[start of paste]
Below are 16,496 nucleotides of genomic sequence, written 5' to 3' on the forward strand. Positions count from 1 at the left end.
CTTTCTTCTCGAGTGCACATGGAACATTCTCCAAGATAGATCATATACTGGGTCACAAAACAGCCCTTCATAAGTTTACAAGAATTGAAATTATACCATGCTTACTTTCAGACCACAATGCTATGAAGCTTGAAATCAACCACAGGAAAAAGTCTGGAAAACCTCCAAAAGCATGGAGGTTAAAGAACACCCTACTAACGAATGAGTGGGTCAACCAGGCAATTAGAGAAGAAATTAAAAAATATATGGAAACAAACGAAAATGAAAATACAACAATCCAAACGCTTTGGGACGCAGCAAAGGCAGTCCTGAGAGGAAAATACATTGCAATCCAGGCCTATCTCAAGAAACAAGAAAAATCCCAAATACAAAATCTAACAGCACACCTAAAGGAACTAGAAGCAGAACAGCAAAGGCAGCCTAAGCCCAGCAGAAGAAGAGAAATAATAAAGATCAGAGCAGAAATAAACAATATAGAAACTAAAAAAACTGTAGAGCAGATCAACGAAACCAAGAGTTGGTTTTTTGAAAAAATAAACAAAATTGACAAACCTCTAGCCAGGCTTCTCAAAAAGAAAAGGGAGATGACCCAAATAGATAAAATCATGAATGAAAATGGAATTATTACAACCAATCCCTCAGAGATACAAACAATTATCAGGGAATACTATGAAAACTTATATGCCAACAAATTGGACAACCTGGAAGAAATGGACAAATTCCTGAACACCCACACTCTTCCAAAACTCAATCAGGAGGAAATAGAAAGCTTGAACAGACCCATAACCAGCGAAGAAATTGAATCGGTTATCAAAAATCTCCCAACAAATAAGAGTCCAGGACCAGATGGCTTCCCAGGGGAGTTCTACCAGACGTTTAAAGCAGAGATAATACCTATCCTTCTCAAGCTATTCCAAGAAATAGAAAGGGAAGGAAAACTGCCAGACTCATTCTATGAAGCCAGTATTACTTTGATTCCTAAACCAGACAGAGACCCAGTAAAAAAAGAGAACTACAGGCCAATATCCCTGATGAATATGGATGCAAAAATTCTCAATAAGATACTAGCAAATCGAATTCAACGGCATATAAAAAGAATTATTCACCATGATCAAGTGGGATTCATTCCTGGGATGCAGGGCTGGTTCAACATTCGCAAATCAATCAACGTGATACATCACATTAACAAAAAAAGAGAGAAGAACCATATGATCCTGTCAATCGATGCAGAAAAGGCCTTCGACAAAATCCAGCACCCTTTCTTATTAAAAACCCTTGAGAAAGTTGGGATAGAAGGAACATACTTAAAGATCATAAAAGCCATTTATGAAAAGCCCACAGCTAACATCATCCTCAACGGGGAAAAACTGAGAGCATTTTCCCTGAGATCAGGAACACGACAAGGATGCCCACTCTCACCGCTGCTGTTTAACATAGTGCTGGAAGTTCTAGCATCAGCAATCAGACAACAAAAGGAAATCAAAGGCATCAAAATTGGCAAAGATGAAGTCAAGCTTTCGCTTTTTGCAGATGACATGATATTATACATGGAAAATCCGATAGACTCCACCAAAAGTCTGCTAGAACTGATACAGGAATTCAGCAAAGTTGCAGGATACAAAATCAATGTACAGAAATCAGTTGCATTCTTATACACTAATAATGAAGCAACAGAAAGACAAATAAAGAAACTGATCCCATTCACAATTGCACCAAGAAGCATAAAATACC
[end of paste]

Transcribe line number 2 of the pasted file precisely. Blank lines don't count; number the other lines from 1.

CTTTCTTCTCGAGTGCACATGGAACATTCTCCAAGATAGATCATATACTGGGTCACAAAACAGCCCTTCATAAGTTTACAAGAATTGAAATTATACCATGCTTACTTTCAGACCACAATGCTATGAAGCTTGAAATCAACCACAGGAAAAAGTCTGGAAAACCTCCAAAAGCATGGAGGTTAAAGAACACCCTACTAACGAATGAGTGGGTCAACCAGGCAATTAGAGAAGAAATTAAAAAATATATGGAAACAAACGAAAATGAAAATACAACAATCCAAACGCTTTGGGACGCAGCAAAGGCAGTCCTGAGAGGAAAATACATTGCAATCCAGGCCTATCTCAAGAAACAAGAAAAATCCCAAATACAAAATCTAACAGCACACCTAAAGGAACTAGAAGCAGAACAGCAAAGGCAGCCTAAGCCCAGCAGAAGAAGAGAAATAATAAAGATCAGAGCAGAAATAAACAATATAGAAACTAAAAAAACTGTAGAGCAGATCAACGAAACCAAGAGTTGGTTTTTTGAAAAAATAAACAAAATTGACAAACCTCTAGCCAGGCTTCTCAAAAAGAAAAGGGAGATGACCCAAATAGATAAAATCATGAATGAAAATGGAATTATTACAACCAATCCCTCAGAGATACAAACAATTATCAGGGAATACTATGAAAACTTATATGCCAACAAATTGGACAACCTGGAAGAAATGGACAAATTCCTGAACACCCACACTCTTCCAAAACTCAATCAGGAGGAAATAGAAAGCTTGAACAGACCCATAACCAGCGAAGAAATTGAATCGGTTATCAAAAATCTCCCAACAAATAAGAGTCCAGGACCAGATGGCTTCCCAGGGGAGTTCTACCAGACGTTTAAAGCAGAGATAATACCTATCCTTCTCAAGCTATTCCAAGAAATAGAAAGGGAAGGAAAACTGCCAGACTCATTCTATGAAGCCAGTATTACTTTGATTCCTAAACCAGACAGAGACCCAGTAAAAAAAGAGAACTACAGGCCAATATCCCTGATGAATATGGATGCAAAAATTCTCAATAAGATACTAGCAAATCGAATTCAACGGCATATAAAAAGAATTATTCACCATGATCAAGTGGGATTCATTCCTGGGATGCAGGGCTGGTTCAACATTCGCAAATCAATCAACGTGATACATCACATTAACAAAAAAAGAGAGAAGAACCATATGATCCTGTCAATCGATGCAGAAAAGGCCTTCGACAAAATCCAGCACCCTTTCTTATTAAAAACCCTTGAGAAAGTTGGGATAGAAGGAACATACTTAAAGATCATAAAAGCCATTTATGAAAAGCCCACAGCTAACATCATCCTCAACGGGGAAAAACTGAGAGCATTTTCCCTGAGATCAGGAACACGACAAGGATGCCCACTCTCACCGCTGCTGTTTAACATAGTGCTGGAAGTTCTAGCATCAGCAATCAGACAACAAAAGGAAATCAAAGGCATCAAAATTGGCAAAGATGAAGTCAAGCTTTCGCTTTTTGCAGATGACATGATATTATACATGGAAAATCCGATAGACTCCACCAAAAGTCTGCTAGAACTGATACAGGAATTCAGCAAAGTTGCAGGATACAAAATCAATGTACAGAAATCAGTTGCATTCTTATACACTAATAATGAAGCAACAGAAAGACAAATAAAGAAACTGATCCCATTCACAATTGCACCAAGAAGCATAAAATACC